On Wednesday, the House of Representatives overwhelmingly passed Rep. Ron Paul’s “Audit the Fed” bill, in a capstone moment for the Congressman’s career. However, despite bi-partisan support in the House, the bill companion bill is not expected to pass the Senate, potentially halting the “Audit the Fed” movement.
In a 327 to 98 blowout, the Federal Reserve Transparency Act, H.R. 459, which came to the floor with 270 co-sponsors, passed under the suspension of normal House rules, meaning it required at least a two-thirds majority to pass and would be considered without any amendments. All but one Republican and 89 Democrats voted in favor of the bill, which grants the Government Accountability Office (GAO) broad authority to examine the operations of the Federal Reserve System—the central bank of the United States which has never received a full audit.
Congress established the Federal Reserve in 1913 in order to act as a lender of last resort to the country’s banking system, promote stable inflation rates, and promote economic growth and employment. Congress protected the board’s decision-making in order to give the agency independence; but after the recent financial collapse, lawmakers have begun to question the Federal Reserve’s activity and motivations.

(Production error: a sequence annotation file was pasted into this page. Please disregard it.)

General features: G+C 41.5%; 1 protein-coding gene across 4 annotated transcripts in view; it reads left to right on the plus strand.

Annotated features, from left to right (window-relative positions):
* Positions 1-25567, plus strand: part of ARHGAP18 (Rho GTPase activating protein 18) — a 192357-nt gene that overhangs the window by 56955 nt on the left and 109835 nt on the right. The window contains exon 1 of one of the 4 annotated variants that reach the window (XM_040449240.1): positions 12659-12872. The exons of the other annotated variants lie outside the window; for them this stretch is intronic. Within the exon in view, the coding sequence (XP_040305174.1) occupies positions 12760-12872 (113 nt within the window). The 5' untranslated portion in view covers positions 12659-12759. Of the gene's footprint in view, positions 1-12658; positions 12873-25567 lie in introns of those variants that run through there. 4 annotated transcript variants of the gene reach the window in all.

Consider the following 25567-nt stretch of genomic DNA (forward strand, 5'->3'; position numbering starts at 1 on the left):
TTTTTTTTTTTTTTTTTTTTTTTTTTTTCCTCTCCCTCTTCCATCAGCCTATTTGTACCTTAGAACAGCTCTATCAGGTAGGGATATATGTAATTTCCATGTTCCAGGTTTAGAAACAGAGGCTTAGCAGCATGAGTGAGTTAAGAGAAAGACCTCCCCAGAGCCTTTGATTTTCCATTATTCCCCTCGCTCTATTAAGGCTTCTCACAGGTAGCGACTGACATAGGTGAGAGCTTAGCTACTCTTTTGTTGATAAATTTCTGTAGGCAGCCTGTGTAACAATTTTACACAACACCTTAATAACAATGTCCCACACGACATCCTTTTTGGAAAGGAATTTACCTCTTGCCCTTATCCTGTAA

Federal Reserve Chairman Ben Bernanke and top Democrats criticized the bill, claiming that a full audit by the Congress will politicize the central bank.
Still, the ultimate fate of the bill is uncertain. Senator Rand Paul introduced a companion bill to the Senate with 22 Republican co-sponsors and no Democrat sponsors, but Senate Majority Leader Harry Reid, despite having supported measures to audit the Federal Reserve in the past, says he does not have any intentions of bringing the companion bill to a vote.
So while the vote in the House was a triumph for Paul, who first introduced an audit the Federal Reserve bill in 1983, the vote appears to be largely symbolic.
Here is Senator Harry Reid in 1995, supporting an audit of the Federal Reserve:
“I have sponsored legislation every year that would call for an audit of the Federal Reserve system. I offer that amendment every year, every year it gets nowhere,” Reid says. “I think it would be interesting to know about the Federal Reserve. I think we should audit the Federal Reserve — it’s taxpayer’s money that’s being used there. But we don’t do that.”